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Rights groups: Border Patrol abusing minors held in custody

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Rights groups: Border Patrol abusing minors held in custody

More than 700 unaccompanied children held in Nogales warehouse

  • Undocumented children ride a bus entering the Nogales Border Patrol Station on Sunday.
    Paul M. Ingram/TucsonSentinel.comUndocumented children ride a bus entering the Nogales Border Patrol Station on Sunday.
  • Undocumented children ride a bus entering the Nogales Border Patrol Station on Sunday.
    Paul M. Ingram/TucsonSentinel.comUndocumented children ride a bus entering the Nogales Border Patrol Station on Sunday.

Thousands of children who reach the United States after perilous journeys from Central America may still suffer abuse at the hands of agents with the U.S. Border Patrol, according to a formal complaint filed Wednesday with the Department of Homeland Security by five immigration rights groups. 

Government officials didn't directly address the allegations, but said that border agents are using "all available resources" to care for undocumented minors who are found without their parents.

"Mistreatment or misconduct is not tolerated," a spokeswoman for U.S. Customs and Border Protection said Wednesday.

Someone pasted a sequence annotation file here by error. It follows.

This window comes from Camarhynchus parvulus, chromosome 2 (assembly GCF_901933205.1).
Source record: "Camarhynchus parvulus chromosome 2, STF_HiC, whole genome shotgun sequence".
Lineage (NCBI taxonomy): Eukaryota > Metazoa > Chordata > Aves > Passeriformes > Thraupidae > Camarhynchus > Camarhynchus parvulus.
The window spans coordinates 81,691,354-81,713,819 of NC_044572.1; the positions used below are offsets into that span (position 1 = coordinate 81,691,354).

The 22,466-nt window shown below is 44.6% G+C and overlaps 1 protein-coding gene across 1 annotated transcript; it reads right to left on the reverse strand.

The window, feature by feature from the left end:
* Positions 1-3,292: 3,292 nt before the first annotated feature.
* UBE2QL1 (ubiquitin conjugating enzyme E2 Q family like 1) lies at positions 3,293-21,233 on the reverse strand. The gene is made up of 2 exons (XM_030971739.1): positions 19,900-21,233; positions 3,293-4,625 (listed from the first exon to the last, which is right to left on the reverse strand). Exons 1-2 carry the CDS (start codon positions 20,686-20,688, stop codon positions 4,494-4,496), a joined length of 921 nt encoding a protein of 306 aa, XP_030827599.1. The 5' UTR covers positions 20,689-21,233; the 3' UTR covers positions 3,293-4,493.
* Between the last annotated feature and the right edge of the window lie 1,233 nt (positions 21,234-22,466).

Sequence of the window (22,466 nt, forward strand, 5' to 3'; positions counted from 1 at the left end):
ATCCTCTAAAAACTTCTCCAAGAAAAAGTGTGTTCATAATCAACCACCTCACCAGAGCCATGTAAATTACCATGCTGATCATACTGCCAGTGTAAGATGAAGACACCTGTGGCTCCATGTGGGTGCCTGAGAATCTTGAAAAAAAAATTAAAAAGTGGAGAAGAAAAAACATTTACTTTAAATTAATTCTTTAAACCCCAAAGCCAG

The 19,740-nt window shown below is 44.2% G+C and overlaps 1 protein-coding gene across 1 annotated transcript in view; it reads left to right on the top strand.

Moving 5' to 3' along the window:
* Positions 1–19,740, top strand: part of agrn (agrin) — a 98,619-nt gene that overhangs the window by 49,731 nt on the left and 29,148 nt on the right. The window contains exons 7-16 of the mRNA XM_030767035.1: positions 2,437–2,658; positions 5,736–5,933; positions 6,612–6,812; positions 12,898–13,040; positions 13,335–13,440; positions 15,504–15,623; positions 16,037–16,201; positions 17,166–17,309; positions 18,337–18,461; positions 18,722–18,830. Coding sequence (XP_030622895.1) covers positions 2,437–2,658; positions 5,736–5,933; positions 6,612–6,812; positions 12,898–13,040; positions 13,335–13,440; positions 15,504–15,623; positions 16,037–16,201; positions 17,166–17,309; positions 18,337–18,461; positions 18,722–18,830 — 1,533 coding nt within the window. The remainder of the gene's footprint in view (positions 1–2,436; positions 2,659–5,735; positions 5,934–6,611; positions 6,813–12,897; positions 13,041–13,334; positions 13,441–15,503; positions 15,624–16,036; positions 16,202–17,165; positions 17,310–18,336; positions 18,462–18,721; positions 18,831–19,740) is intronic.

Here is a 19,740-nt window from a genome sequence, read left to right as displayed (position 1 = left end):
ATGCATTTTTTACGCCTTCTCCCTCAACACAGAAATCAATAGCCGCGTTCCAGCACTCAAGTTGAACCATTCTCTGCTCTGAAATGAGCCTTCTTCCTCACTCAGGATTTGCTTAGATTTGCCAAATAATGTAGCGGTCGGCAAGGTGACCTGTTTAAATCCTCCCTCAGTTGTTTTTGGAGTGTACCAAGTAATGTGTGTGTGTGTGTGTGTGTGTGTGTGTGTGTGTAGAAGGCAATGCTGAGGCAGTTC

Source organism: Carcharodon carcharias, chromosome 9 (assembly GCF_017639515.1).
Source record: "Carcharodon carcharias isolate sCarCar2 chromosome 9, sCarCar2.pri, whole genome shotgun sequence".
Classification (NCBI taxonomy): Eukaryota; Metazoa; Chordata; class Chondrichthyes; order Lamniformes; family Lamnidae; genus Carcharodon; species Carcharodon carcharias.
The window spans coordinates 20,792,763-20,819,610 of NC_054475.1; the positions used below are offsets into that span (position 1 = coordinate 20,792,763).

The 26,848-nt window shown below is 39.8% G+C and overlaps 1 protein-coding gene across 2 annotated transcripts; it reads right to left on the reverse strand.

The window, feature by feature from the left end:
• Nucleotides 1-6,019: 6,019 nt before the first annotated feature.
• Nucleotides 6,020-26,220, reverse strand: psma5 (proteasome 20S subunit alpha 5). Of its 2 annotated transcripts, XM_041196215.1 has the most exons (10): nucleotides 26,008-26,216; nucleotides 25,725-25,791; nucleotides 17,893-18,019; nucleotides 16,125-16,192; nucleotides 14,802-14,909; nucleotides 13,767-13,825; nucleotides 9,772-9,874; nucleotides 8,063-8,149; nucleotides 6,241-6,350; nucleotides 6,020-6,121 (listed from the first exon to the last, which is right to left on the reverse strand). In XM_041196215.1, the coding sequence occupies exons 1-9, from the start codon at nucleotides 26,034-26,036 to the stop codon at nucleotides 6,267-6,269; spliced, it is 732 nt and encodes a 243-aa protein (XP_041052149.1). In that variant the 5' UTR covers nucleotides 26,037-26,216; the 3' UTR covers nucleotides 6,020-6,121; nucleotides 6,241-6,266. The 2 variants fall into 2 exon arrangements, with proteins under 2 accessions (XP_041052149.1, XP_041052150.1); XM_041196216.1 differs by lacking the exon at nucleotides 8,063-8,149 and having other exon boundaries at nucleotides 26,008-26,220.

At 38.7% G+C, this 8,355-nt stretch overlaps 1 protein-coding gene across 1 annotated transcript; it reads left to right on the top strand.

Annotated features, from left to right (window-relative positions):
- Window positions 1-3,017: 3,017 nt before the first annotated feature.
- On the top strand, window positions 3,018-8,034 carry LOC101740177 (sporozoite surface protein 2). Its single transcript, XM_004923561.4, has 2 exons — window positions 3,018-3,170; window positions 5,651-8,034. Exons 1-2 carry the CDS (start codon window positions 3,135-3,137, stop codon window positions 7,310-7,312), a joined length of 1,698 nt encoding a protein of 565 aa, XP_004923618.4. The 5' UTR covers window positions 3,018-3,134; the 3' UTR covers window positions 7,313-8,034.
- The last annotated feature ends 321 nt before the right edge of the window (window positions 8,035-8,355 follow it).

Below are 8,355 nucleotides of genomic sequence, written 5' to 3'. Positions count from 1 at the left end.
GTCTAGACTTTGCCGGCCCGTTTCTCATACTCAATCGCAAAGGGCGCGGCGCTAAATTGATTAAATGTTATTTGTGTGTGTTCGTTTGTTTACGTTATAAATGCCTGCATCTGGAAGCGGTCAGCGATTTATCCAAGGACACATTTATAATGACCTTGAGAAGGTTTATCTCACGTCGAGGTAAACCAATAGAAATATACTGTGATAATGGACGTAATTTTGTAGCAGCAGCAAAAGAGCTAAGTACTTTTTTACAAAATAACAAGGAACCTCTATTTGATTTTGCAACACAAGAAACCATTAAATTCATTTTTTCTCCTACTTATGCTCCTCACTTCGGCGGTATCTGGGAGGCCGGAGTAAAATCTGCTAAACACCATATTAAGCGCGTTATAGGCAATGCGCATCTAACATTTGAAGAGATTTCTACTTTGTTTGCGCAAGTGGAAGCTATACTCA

Citing the use of stress positions, the denial of food and water, as well as physical, mental and sexual abuse, and a lack of medical care, the complaint focused on 113 cases of unaccompanied minors who have crossed into the United States in the last year. 

Of the unaccompanied minors the groups interviewed, more than 80 percent reported being denied food or water. One child reported that the only available water was from the toilet tank in her cell. Other children reported being fed frozen or spoiled food and they were ignored when they became ill. 

Children also reported being held in cells when the lights were always on, sleeping on plastic sheets, and reported they were often freezing or subjected to extreme heat in their cells. The issue of cold cells has become so notorious that officers and prisoners call them "hielera" — "coolers" in Spanish. 

One seven-year-old boy, developmentally disabled and unable to speak or walk was held for five days in Border Patrol custody and was so poorly cared for that when he was turned over to the custody of Health and Human Services officials, he was immediately taken to a children's hospital where he had two emergency surgeries and stayed for more than 42 days, according to Joseph Anderson, director of litigation for Americans for Immigrant Justice.

Other incidents from the report:

D.G. is a 16-year-old Central American girl. Shortly after (Customs and Border Protection) arrested her, officials mocked her and asked her why she did not ask the Mexicans for help. When they searched her, officials violently spread her legs and touched her genital areas forcefully, making her scream. D.G. was detained with both children and adults. She describes the holding cell as ice-cold and filthy, and says the bright fluorescent lights were left on all day and night. D.G. became ill while in CBP custody but when she asked to see a doctor, officials told her it was “not their fault” that she was sick and ignored her. CBP officials did not return all of D.G.’s personal belongings when she was released.